In the days before a suicide bomber killed 13 service personnel at Kabul airport in 2021, U.S. military commanders were aware of the threat and twice missed chances to take out the deadly terrorist network behind the plot, according to a new book.
Daily Mail (h/t Nita) The Taliban, who had seized control of Afghanistan, refused a request to raid a hotel that was a known staging post for ISIS-K, who carried out the atrocity. And at around the same time, superior officers vetoed a plan for a drone strike elsewhere because of the ‘negative response’ of the Taliban to such a raid.
Taken together, the shocking conclusion is that the bloodiest moment in President Joe Biden‘s presidency might have been avoided if American troops had not been reliant on their enemy for protection in the final days of the evacuation. A total of 183 people were killed in the blast, including the bomber.
The details are set out in ‘Kabul: The Untold Story of Biden’s Fiasco and the American Warriors Who Fought to the End,’ which is published by Center Street on Tuesday — the two-year anniversary of the Taliban takeover. It describes how the effort to bring home American troops from a 20-year-war collapsed into confusion, as Taliban gunmen raced through the country and seized Kabul in a matter of weeks.
Tens of thousands of people descended on Hamid Karzai International Airport trying to flee the country’s brutal new rulers. With the Taliban in control of Kabul, U.S. forces made a deal with their foe of two decades, relying on their enemy to help keep the airport safe.
It ended in bloodshed. A suicide bomber with the Islamic State’s local affiliate detonated his deadly payload on August 26 at the airport’s Abbey Gate, where U.S. Marines were stationed to handle the crush of people.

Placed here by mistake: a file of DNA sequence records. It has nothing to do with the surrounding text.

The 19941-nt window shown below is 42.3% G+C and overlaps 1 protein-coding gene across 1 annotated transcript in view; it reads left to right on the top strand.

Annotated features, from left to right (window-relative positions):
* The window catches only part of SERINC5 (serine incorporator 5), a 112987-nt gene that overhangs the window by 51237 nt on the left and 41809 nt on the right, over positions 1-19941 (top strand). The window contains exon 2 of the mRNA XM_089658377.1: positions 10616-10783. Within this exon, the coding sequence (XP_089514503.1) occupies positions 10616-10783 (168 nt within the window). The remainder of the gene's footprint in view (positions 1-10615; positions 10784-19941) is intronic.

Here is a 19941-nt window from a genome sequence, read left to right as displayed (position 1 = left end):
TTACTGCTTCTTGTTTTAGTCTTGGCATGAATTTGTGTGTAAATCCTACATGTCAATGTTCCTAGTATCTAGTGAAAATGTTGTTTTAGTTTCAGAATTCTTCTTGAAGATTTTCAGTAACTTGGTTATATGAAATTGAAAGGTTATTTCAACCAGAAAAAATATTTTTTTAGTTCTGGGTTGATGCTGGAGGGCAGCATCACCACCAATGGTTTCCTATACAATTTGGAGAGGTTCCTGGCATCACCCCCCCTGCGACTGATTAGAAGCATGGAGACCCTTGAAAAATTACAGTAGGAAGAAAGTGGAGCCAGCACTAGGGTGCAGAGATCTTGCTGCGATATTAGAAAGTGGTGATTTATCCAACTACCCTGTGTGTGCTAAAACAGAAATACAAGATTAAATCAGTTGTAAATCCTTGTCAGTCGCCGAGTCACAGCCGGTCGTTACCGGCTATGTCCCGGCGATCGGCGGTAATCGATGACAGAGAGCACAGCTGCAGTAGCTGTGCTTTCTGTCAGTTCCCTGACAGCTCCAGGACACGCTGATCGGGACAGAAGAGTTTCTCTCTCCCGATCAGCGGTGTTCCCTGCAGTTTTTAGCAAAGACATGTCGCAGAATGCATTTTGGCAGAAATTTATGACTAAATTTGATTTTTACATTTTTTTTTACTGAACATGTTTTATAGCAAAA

‘Our findings — tucked away in the Pentagon’s own documents and in the own words of military officers personally involved in the Afghanistan evacuation — provide more damning evidence about the dangerous stupidity of relying upon terrorists like the Taliban to provide security at Kabul airport,’ said Jerry Dunleavy, one of the book authors and an investigator. He is helping lead the Afghanistan withdrawal investigation for the House Foreign Affairs Committee, although he wrote the book in a personal capacity.
He and co-author James Hasson, a former Army officer who served in Afghanistan, pieced together the story with interviews and information that in some cases was hiding in plain sight.
For example, a key insight comes from the official Central Command report into the bombing. It was published earlier this year after a freedom of information request. It includes an interview transcript describing how intelligence channels were humming with warnings two days before the attack
An officer, whose name is redacted, describes a meeting of ambassadors and military attachés in Kabul. ‘I shared intelligence about the pending attack, so everyone was aware, and knew it was happening,’ said the officer. ‘The intelligence community didn’t know the gate, but assessed it would be Abbey Gate due to the number of people there.’
The gate was initially due to close around then but the British government and others lobbied to keep it open as they sought to rescue their last remaining citizens.
The threat of an attack was so high, report Dunleavy and Hassan, that Marines there were ordered on to one knee all night to reduce their exposure to an explosion. A day later medical units were told to be on alert for a mass casualty event.